Herman Hall has been gone since 1988, but his memory lives on through the “restaurant dream my father never got to bring to life,” said son Ollie Hall, of Lawrence.
Herman’s Place began just more than a year ago, on April 22, 2020, about a month after shelter-in-place orders related to the COVID-19 pandemic went into effect. Ollie started the free community restaurant that day by delivering fried catfish to one family and an elder, he said.
“My father use to cook food and give it to his friends and anyone in the neighborhood,” Ollie wrote in an April 22, 2020 post announcing the launch of Herman’s Place.
“I’m trying this out in one of the worst times in our history because the world needs hope and nothing says that like someone giving you free food with a smile.”
The free restaurant was created “to feed anyone who is hungry and to support the local businesses and organizations that keep the community strong.”
Herman’s Place is small, with a staff of just two, Ollie said — but over the past year, they’ve served at least 1,000 people. Meals are delivered to the folks they feed, and they never let anyone in the house they cook out of to keep everyone safe, Ollie said.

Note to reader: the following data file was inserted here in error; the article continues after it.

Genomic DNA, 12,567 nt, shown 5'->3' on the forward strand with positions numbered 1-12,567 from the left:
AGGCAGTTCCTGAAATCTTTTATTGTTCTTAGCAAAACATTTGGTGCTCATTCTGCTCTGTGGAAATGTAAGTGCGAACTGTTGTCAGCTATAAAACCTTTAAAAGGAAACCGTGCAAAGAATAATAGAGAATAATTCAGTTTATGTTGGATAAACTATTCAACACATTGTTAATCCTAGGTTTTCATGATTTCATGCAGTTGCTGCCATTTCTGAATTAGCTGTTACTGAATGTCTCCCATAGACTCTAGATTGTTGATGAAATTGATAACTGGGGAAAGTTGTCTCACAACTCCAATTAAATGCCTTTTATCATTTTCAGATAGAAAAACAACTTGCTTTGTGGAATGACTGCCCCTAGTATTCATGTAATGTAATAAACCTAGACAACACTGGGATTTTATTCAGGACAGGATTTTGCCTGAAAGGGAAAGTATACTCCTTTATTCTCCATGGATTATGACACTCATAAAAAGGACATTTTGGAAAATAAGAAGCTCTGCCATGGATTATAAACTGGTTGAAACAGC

Ollie shared a bit more of Herman’s story with the Times. Herman dropped out of school around fifth or sixth grade, and he witnessed a lynching around that time period.
Herman got a job building structures for the military during World War II, but he didn’t realize that it was a prisoner of war camp for Japanese and German people, Ollie said.
“He took me to the area and showed me what was left of the camp,” Ollie said. “I figured out later in life how much of a weight that was on his soul.”
Later, Herman walked away from a farm he could never pay off because sharecropping was another form of slavery, Ollie said. He went to work in Hutchinson, Kansas, and almost died when there was an explosion that killed workers on what was then one of the tallest grain elevators in the world.
After that, Herman started a construction company and moved structures from one place to another, even without an engineering degree. It was the only Black-owned construction company in southwestern Kansas at the time, Ollie said, and it lasted more than 30 years.
“He told me that I came from a family that was blessed with a mindset that we could accomplish anything, if we just work and believe,” Ollie said.
Hall posted to Facebook a long list of folks he wished to thank on the one-year anniversary Thursday.
In particular, Ollie noted to the Times, Reverend Verdell Taylor Jr. “has supported us from day one.” Taylor leads the St. Luke AME church at 900 New York St.